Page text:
PORTLAND – Nearly all of the outbound containers being loaded on Eimskip’s ships in Portland are carrying ordinary consumer goods – food, clothes, tires, pickup trucks, motorcycles, campers, auto parts. Nearly all of them are produced outside Maine.

But when Eimskip’s container ship Reykjafoss leaves Portland Harbor on Saturday bound for Iceland, its strangest looking freight will be Maine-made – large, oddly shaped panels that look like pieces of an art exhibit. In fact, those panels will help support a bridge that’s being built in Norway.

The panels, made of composite materials, were manufactured by Harbor Technologies in Brunswick under a contract worth $500,000.

Martin Grimnes, the company’s principal owner and chief executive, said the panels solve an engineering problem for the bridge in Mandal, Norway.

The architects designed a bridge shaped like the profile of a salmon. But the engineers couldn’t figure out how to use steel or concrete to create the curved forms that cover the concrete blocks that support the bridge.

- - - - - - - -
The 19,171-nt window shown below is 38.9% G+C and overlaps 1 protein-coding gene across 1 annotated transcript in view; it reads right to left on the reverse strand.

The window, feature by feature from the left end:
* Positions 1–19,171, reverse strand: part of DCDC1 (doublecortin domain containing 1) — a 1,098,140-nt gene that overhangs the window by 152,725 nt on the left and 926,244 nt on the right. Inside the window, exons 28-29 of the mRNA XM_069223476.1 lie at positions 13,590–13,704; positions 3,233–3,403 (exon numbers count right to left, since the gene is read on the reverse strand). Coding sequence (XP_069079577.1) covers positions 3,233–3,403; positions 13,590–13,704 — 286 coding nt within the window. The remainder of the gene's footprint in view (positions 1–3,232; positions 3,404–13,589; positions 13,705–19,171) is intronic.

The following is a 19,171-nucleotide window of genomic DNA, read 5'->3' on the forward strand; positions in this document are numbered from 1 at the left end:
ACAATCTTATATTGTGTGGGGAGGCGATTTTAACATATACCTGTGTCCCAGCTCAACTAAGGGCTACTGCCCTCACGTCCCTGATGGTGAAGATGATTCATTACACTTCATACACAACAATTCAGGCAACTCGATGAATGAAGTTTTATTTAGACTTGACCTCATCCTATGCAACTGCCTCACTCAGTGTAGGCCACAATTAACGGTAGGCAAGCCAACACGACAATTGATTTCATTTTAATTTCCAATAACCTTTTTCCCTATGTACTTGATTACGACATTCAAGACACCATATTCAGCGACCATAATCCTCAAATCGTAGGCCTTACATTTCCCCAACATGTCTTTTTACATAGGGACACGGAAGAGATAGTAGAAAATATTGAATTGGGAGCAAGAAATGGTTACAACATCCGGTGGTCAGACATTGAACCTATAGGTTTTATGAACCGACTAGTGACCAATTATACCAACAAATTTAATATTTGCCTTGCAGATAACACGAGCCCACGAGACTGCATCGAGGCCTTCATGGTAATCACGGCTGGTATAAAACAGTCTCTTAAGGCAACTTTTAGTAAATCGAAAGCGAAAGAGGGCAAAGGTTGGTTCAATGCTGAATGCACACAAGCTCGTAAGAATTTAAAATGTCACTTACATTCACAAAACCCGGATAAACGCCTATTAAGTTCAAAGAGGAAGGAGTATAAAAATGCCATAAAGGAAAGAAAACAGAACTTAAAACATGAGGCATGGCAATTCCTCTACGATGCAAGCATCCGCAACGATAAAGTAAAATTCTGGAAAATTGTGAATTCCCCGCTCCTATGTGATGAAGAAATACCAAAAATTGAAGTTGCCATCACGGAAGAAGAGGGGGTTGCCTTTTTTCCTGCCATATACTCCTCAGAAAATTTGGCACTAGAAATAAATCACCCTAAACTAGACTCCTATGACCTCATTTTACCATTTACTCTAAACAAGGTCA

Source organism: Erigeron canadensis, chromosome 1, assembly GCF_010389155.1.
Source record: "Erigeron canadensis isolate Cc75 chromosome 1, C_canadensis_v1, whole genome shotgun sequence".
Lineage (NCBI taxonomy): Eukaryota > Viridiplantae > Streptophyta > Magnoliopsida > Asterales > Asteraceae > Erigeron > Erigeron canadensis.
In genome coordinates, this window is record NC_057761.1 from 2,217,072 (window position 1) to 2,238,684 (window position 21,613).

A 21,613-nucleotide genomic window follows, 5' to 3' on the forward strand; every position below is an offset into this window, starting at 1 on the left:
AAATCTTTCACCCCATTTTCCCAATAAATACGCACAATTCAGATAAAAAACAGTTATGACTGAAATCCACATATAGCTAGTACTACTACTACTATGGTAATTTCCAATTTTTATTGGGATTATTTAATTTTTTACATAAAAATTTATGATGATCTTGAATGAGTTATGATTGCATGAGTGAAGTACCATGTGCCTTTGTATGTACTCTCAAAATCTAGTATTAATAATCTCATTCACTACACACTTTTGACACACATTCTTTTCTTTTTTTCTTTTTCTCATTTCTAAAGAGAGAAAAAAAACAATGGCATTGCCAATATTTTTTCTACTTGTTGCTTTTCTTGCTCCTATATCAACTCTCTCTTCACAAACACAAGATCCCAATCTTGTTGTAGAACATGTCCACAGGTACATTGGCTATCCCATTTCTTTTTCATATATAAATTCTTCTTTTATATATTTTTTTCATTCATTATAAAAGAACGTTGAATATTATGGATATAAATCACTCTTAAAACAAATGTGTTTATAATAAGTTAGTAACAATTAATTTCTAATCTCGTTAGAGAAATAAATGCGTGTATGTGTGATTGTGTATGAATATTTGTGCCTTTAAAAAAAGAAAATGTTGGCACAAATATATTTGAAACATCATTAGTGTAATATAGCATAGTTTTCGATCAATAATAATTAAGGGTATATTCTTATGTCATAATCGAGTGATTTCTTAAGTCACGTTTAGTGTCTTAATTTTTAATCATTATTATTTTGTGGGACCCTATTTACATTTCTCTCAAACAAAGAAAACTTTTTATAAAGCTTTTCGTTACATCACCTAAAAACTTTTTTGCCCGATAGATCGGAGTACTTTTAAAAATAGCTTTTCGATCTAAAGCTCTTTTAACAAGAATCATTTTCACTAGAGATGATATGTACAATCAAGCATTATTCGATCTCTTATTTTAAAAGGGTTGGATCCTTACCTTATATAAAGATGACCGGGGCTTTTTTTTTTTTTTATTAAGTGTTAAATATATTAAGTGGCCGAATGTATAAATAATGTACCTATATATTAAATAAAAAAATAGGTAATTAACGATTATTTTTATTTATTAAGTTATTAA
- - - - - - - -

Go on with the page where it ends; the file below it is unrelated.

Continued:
Grimnes, who grew up in Norway and worked previously with the Norwegian contractor AF Group, convinced them that he could solve their problem by using panels made of composite materials.

Janseneering Inc. of Topsham used its five-axis profiling machine to create a foam mold, which Harbor Technologies used to create the final product.

In all, 26 panels are being shipped, to be pieced together in Norway.

Harbor Technologies mostly manufactures composite pilings and beams, and has customers worldwide. Established in 2004, it employs about 40 people and has annual revenues of $6 million to $7 million.

Grimnes said he previously shipped products overseas on large steamship lines that operate out of Philadelphia and New York. Shipping out of Portland is less expensive because it reduces trucking costs, he said.

More importantly, it saves time. Harbor Technologies can deliver its cargo the day before the ship’s departure. For the ports in New York and Philadelphia, it must have the cargo delivered three or four days ahead of time.

The huge steamships lines aren’t that flexible, and Grimnes’ business isn’t significant for them, so they’re not motivated to help him move his oversize cargo.

He said Eimskip is a good fit for Maine because it’s small, like most Maine companies, and flexible. He already knows the staff in Portland by name.

“These guys are a joy for us,” he said. “They worked with us on finding the best solution for shipping the complicated shapes. This kind of service would never have been feasible from Philadelphia or New York.”

 

Tom Bell can be contacted at 791-6369 or at:

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